It is always a special seeing a leopard, the secretive spotted cat of the African bushveld, it gets every ranger’s heart going. As rangers we are spoilt enough to see these amazing animals more than most but seeing an individual that you have never seen before is something out of the ordinary.
We were on our way to an area where the Nottins female had just moved off of an impala kill after losing it to a hyena. She was moving quickly and we were really trying hard to catch up to the other vehicle working their way through the bush. We got the call that she had just bumped into another hyena and we finally had a chance lay our eyes on her. It was great to see her again after more than a month, basically disappearing, which is a long gap for a leopard we consider territorially resident.
Movement caught my tracker’s eye. Eric pointed and before any of us had time to turn our heads the word “leopard” had flown out of his mouth and flooded our ears, his hand signals were less than subtle in getting me moving. We needed to do some serious catching up before the 2nd leopard melted into the bush. By the time we got there the Nottins female and the other vehicle were on their way towards us. The new leopard slipped behind a termite mound. After repositioning the vehicle we finally got a good look at the other female.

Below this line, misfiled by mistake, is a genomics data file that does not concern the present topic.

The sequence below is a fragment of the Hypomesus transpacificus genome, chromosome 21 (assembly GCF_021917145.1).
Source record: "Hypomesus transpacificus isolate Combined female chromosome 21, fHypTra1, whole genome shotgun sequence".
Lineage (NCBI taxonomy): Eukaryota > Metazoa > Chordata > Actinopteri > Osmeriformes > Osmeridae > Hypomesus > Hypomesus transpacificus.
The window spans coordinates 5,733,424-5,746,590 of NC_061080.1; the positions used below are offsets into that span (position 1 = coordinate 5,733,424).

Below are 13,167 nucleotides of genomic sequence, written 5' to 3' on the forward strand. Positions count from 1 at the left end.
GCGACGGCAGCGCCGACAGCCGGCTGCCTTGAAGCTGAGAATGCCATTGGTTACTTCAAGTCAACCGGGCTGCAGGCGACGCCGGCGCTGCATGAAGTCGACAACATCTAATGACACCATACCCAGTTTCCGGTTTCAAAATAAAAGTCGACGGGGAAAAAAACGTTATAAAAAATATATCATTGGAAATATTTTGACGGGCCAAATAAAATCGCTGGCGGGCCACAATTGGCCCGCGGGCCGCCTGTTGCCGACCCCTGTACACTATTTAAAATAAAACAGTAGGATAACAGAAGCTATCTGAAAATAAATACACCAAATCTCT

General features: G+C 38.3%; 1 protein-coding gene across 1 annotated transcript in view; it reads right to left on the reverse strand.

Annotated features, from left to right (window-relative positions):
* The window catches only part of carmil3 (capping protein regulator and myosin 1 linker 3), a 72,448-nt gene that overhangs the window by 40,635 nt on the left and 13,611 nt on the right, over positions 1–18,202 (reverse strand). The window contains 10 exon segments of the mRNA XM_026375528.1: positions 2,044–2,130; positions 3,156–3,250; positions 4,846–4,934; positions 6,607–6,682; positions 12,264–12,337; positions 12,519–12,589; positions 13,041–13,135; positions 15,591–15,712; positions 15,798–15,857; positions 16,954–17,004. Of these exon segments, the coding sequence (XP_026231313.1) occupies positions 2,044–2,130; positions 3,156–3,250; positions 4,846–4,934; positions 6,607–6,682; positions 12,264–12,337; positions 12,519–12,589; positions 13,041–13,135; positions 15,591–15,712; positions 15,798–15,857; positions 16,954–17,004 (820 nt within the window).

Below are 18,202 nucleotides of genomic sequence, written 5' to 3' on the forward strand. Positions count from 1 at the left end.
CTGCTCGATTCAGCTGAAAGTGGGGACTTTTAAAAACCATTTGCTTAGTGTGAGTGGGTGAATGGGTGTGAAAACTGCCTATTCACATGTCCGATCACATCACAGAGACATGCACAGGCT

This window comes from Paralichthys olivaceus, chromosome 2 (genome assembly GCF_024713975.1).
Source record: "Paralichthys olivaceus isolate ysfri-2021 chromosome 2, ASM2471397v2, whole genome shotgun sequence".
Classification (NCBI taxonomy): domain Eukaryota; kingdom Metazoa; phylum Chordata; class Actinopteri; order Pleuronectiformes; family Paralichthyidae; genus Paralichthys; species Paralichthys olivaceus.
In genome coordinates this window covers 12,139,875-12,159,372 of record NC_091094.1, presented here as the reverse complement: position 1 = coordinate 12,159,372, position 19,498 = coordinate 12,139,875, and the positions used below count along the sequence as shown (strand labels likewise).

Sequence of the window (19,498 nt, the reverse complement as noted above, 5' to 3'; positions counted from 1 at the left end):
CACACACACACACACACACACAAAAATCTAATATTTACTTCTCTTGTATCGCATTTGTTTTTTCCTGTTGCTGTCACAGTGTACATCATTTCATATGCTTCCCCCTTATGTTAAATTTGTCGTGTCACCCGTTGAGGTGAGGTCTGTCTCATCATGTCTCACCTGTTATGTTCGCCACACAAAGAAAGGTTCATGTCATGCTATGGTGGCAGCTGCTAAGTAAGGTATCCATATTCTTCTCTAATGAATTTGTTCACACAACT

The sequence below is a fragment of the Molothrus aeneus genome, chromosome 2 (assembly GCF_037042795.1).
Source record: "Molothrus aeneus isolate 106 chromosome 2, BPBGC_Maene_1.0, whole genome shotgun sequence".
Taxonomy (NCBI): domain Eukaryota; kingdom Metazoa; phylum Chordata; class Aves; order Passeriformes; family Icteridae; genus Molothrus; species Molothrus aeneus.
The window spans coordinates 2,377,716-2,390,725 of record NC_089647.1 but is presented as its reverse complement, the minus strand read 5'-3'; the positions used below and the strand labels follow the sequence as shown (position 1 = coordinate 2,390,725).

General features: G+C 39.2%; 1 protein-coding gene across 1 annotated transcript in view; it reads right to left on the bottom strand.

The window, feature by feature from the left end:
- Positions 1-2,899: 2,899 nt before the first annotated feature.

As we rounded the mound we discovered the female with a motionless Banded Mongoose in her jaws, clearly an experienced huntress, we didn’t hear a thing. This was a leopard I was not familiar with but something even more unfamiliar was the calm atmosphere between the two female leopards. Who was this other female and why was the Nottins female not reacting?
The unfamiliar female was quite thin and appeared to be very old, her coat was very pale and she was in need of a meal. She lay with the mongoose in her jaws and her eyes fixed on the Nottins female. After a lengthy stand-off it seemed as if some silent agreement had been reached. Very slowly the older female got up and glided off the side of the termite mound into some thicker bush. Nottins female started walking and didn’t even change course as she passed the other female. We followed her and as the distance between us grew, and so did my curiosity.
After drive some investigating took place. Chatting to a few of the other rangers and trackers and looking at old photos it was established that it was the Old Nottens female, the Nottins female’s mother. The two leopards must have recognized one another and that must be where the lack of aggression came in. What a privilege to see the mother of a leopard I have been lucky enough to spend many hours with.
BY: SIMON SMIT (BUSH LODGE RANGER)
IMAGES BY: SIMON SMIT, FRANSCOIS ROSSLEE AND JOSH LEE